Richard Gere, looking more pretty than warlike, sums up fashion’s continuing interest in military dress. It’s one that crops up every few seasons, but now it is being given a fresh look by being merged with utility (or workwear), the current catch-all phrase for fashionistas. Designers love dangly bits, and the military/utility look is awash with them.
Think dungarees, painters’ overalls, parkas and cargo pants. Add zips, Velcro fastenings and a few unconnected elastic belts, and you have a look that is as contrived and confused as anything could be, while masquerading as modern dress.
And we love it. Guys buy into it because it makes them feel like John Wayne or Action Man. Women wear it because, like the men’s suits they’ve been wearing for 20 years, it makes them feel in charge.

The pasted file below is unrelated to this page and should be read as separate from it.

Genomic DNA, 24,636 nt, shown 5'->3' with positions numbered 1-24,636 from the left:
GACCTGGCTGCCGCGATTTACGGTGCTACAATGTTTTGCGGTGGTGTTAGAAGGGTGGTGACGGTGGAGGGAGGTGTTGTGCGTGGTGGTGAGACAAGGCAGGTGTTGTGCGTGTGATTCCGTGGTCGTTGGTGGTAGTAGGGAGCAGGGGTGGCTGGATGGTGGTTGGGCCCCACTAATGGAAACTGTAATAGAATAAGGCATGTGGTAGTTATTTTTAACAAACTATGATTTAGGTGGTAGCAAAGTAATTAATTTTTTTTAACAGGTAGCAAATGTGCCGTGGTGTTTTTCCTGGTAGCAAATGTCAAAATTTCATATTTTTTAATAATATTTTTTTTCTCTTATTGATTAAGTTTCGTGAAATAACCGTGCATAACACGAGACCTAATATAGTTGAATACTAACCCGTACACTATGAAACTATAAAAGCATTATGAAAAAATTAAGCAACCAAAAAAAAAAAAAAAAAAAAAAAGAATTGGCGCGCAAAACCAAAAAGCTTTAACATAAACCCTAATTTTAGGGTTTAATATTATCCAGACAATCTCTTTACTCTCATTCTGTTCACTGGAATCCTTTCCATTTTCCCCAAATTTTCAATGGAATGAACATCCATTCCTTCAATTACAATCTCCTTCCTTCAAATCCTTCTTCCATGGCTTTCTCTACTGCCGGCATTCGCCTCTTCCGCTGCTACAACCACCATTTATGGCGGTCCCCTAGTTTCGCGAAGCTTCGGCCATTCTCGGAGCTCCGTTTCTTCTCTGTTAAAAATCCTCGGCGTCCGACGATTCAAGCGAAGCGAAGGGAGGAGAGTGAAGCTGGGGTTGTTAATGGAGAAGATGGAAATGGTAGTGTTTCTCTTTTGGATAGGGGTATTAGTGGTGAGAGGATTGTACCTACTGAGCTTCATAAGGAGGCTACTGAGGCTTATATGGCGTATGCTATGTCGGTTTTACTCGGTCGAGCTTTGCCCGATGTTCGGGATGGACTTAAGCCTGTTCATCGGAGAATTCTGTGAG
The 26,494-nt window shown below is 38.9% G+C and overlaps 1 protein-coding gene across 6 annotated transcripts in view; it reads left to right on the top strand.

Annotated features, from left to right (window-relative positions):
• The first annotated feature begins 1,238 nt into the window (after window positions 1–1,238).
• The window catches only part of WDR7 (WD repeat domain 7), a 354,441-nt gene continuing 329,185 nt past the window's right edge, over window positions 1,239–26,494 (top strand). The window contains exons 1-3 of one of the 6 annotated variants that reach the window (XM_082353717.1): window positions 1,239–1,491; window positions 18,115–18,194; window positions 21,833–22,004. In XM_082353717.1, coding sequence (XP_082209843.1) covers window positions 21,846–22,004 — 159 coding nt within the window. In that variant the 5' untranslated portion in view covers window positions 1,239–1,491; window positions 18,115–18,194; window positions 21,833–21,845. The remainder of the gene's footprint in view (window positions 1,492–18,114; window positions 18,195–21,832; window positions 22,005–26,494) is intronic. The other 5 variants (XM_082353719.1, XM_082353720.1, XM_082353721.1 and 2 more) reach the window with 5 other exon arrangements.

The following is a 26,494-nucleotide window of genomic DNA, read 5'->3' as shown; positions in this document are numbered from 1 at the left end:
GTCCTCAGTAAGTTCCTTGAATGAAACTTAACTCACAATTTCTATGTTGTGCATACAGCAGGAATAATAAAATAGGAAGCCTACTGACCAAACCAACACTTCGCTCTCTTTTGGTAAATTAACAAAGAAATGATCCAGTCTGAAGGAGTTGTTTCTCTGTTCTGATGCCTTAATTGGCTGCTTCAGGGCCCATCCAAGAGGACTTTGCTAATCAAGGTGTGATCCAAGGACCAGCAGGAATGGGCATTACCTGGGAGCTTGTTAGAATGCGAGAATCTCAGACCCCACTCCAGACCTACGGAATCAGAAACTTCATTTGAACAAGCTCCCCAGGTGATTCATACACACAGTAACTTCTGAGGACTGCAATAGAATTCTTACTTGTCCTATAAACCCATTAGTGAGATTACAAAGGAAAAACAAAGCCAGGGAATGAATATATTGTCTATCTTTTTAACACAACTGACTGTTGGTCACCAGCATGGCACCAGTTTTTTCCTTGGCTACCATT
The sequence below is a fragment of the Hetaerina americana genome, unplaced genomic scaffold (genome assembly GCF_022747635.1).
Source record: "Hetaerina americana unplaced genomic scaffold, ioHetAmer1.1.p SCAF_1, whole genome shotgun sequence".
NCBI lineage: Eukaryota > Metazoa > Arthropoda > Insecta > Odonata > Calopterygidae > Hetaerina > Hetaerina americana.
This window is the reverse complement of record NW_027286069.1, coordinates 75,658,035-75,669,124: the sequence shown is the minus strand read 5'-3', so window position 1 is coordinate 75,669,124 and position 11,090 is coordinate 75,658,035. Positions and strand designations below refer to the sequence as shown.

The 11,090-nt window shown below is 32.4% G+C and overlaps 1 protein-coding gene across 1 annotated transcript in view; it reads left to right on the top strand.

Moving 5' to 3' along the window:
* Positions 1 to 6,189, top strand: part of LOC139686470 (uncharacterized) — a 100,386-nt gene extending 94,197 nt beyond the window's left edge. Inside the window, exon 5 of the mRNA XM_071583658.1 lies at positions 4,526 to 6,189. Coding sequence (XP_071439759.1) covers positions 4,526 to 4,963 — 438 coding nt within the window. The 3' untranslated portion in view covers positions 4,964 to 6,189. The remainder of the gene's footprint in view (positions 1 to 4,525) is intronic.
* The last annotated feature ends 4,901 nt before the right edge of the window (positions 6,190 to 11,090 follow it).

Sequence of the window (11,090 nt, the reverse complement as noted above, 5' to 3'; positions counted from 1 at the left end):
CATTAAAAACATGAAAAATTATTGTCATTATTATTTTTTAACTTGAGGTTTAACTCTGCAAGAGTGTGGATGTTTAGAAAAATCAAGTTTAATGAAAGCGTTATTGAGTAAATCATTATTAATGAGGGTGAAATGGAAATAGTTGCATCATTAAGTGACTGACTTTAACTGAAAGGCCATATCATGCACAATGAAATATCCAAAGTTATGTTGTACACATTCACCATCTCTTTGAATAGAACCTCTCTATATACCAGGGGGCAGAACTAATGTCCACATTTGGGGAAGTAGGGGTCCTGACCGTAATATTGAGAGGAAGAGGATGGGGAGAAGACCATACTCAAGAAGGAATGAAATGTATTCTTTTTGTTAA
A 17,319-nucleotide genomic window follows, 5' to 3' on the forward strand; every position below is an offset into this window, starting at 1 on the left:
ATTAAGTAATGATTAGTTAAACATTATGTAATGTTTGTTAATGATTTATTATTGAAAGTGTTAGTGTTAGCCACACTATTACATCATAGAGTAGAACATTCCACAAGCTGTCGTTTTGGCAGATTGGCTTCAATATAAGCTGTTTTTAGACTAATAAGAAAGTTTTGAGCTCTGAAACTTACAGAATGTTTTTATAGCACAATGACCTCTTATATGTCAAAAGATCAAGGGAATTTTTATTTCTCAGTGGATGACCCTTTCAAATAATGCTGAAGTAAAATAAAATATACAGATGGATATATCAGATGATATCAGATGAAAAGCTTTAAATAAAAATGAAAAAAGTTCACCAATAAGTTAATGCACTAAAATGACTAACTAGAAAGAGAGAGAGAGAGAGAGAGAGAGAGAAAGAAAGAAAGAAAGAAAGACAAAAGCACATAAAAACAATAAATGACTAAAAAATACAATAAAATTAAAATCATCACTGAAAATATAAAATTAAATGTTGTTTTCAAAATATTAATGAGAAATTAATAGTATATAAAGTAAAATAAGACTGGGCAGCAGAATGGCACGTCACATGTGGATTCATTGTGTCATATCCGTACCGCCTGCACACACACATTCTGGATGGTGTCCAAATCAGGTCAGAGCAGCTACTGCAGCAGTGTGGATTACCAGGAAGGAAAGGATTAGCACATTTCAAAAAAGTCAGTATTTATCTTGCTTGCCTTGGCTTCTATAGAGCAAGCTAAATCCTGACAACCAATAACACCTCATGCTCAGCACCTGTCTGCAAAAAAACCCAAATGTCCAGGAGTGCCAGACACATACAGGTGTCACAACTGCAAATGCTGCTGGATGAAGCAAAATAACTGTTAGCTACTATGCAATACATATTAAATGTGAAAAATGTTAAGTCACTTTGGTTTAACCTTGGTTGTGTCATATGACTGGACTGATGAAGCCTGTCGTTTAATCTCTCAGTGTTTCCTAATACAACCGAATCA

Ever since 18th-century soldiers entranced virgins on the village green, the military have had a power that transcends that of other men. Dress uniforms – all frogged jackets, tight pants and shiny knee boots – have had an aphrodisiac effect on women, and even men, for more than two centuries.
In these post-Vietnam days, military dress represents protest and nonparticipation for young people worldwide. But whereas the kids on the street wear the utility look with trainers, designers send them down the catwalks with strappy, stiletto sandals. Are they thinking of an entirely different war, or is it just that old habits die hard?
(First published January 2003)

Picture Source. Richard Gere and Debra Winger in An Officer and a Gentleman